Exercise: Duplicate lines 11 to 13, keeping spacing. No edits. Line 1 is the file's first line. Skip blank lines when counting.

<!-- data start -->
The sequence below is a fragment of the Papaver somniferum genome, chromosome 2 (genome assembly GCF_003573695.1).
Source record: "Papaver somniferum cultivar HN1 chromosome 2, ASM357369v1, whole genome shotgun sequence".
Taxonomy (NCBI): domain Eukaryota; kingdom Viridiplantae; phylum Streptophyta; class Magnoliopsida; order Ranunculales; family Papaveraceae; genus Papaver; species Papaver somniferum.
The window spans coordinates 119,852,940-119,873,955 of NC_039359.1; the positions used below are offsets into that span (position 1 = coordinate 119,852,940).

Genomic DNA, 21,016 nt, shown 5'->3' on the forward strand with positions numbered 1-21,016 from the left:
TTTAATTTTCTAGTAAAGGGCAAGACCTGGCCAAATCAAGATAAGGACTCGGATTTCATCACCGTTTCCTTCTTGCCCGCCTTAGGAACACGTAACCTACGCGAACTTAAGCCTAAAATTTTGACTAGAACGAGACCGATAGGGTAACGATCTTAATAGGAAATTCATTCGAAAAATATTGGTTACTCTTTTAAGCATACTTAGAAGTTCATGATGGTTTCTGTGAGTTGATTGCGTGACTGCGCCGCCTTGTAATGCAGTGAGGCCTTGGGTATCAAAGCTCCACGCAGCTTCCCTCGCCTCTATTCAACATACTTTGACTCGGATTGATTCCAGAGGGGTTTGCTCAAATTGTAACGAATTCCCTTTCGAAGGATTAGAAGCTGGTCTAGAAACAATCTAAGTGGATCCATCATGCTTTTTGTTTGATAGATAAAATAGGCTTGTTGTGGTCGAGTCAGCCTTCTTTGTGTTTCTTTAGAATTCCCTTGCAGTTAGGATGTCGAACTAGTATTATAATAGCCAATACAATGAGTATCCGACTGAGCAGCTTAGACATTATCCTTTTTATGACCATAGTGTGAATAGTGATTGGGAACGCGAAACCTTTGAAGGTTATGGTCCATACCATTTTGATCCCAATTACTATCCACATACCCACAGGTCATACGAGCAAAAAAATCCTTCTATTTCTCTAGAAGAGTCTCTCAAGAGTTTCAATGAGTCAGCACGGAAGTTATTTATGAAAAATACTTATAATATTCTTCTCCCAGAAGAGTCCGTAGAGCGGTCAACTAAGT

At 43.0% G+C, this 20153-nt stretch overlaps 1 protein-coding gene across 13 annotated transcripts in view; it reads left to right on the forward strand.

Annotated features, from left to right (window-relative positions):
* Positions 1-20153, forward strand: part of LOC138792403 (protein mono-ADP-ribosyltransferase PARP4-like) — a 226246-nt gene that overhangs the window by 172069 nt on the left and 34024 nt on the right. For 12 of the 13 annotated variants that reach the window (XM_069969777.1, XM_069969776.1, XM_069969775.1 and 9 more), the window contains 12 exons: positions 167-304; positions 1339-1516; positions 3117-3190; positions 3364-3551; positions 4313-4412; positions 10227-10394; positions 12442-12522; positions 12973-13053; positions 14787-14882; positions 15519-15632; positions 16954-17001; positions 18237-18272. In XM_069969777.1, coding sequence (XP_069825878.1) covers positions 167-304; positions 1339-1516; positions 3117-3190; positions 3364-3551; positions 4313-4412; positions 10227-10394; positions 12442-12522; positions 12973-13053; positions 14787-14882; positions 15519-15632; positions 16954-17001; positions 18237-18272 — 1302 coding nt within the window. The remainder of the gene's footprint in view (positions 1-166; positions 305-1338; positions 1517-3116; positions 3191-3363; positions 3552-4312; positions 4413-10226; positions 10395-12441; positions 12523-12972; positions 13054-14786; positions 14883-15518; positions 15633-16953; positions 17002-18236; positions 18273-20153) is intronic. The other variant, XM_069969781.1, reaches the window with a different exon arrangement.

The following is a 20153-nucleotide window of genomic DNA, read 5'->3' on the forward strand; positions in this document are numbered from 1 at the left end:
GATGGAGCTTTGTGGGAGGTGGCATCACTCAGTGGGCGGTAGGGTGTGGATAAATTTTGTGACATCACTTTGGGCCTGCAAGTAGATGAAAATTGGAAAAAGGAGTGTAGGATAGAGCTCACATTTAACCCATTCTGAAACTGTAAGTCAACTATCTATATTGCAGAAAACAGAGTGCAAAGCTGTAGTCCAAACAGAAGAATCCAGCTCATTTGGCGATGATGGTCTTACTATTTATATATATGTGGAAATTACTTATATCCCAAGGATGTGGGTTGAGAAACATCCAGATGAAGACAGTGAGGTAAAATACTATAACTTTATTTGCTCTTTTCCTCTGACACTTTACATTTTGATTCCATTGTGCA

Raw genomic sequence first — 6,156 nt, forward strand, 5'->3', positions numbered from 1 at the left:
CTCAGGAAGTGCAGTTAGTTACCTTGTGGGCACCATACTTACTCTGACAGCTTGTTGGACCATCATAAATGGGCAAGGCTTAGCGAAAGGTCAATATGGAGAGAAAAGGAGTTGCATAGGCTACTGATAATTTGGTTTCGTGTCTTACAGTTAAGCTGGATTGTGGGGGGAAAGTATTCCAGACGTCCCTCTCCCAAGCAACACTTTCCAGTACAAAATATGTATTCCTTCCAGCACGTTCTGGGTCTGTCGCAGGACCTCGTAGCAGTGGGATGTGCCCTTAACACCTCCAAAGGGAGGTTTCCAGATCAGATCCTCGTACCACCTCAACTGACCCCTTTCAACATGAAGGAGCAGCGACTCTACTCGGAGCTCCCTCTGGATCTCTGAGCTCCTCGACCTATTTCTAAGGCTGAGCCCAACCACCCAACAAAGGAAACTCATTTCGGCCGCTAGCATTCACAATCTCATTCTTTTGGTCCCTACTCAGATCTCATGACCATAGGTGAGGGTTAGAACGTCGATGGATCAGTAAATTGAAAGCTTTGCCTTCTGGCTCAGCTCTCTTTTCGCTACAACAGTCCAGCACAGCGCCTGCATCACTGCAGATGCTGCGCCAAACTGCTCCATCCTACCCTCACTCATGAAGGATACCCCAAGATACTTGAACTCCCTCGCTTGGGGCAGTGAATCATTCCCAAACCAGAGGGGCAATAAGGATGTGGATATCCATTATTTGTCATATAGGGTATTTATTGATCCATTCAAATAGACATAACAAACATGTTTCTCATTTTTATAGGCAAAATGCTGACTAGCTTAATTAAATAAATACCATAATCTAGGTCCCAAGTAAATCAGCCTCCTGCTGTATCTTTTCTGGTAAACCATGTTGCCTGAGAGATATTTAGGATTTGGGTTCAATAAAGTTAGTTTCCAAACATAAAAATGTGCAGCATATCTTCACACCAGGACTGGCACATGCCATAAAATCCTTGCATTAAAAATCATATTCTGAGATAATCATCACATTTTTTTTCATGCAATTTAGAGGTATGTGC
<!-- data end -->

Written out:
GATGGAGCTTTGTGGGAGGTGGCATCACTCAGTGGGCGGTAGGGTGTGGATAAATTTTGTGACATCACTTTGGGCCTGCAAGTAGATGAAAATTGGAAAAAGGAGTGTAGGATAGAGCTCACATTTAACCCATTCTGAAACTGTAAGTCAACTATCTATATTGCAGAAAACAGAGTGCAAAGCTGTAGTCCAAACAGAAGAATCCAGCTCATTTGGCGATGATGGTCTTACTATTTATATATATGTGGAAATTACTTATATCCCAAGGATGTGGGTTGAGAAACATCCAGATGAAGACAGTGAGGTAAAATACTATAACTTTATTTGCTCTTTTCCTCTGACACTTTACATTTTGATTCCATTGTGCA

Raw genomic sequence first — 6,156 nt, forward strand, 5'->3', positions numbered from 1 at the left:
CTCAGGAAGTGCAGTTAGTTACCTTGTGGGCACCATACTTACTCTGACAGCTTGTTGGACCATCATAAATGGGCAAGGCTTAGCGAAAGGTCAATATGGAGAGAAAAGGAGTTGCATAGGCTACTGATAATTTGGTTTCGTGTCTTACAGTTAAGCTGGATTGTGGGGGGAAAGTATTCCAGACGTCCCTCTCCCAAGCAACACTTTCCAGTACAAAATATGTATTCCTTCCAGCACGTTCTGGGTCTGTCGCAGGACCTCGTAGCAGTGGGATGTGCCCTTAACACCTCCAAAGGGAGGTTTCCAGATCAGATCCTCGTACCACCTCAACTGACCCCTTTCAACATGAAGGAGCAGCGACTCTACTCGGAGCTCCCTCTGGATCTCTGAGCTCCTCGACCTATTTCTAAGGCTGAGCCCAACCACCCAACAAAGGAAACTCATTTCGGCCGCTAGCATTCACAATCTCATTCTTTTGGTCCCTACTCAGATCTCATGACCATAGGTGAGGGTTAGAACGTCGATGGATCAGTAAATTGAAAGCTTTGCCTTCTGGCTCAGCTCTCTTTTCGCTACAACAGTCCAGCACAGCGCCTGCATCACTGCAGATGCTGCGCCAAACTGCTCCATCCTACCCTCACTCATGAAGGATACCCCAAGATACTTGAACTCCCTCGCTTGGGGCAGTGAATCATTCCCAAACCAGAGGGGCAATAAGGATGTGGATATCCATTATTTGTCATATAGGGTATTTATTGATCCATTCAAATAGACATAACAAACATGTTTCTCATTTTTATAGGCAAAATGCTGACTAGCTTAATTAAATAAATACCATAATCTAGGTCCCAAGTAAATCAGCCTCCTGCTGTATCTTTTCTGGTAAACCATGTTGCCTGAGAGATATTTAGGATTTGGGTTCAATAAAGTTAGTTTCCAAACATAAAAATGTGCAGCATATCTTCACACCAGGACTGGCACATGCCATAAAATCCTTGCATTAAAAATCATATTCTGAGATAATCATCACATTTTTTTTCATGCAATTTAGAGGTATGTGC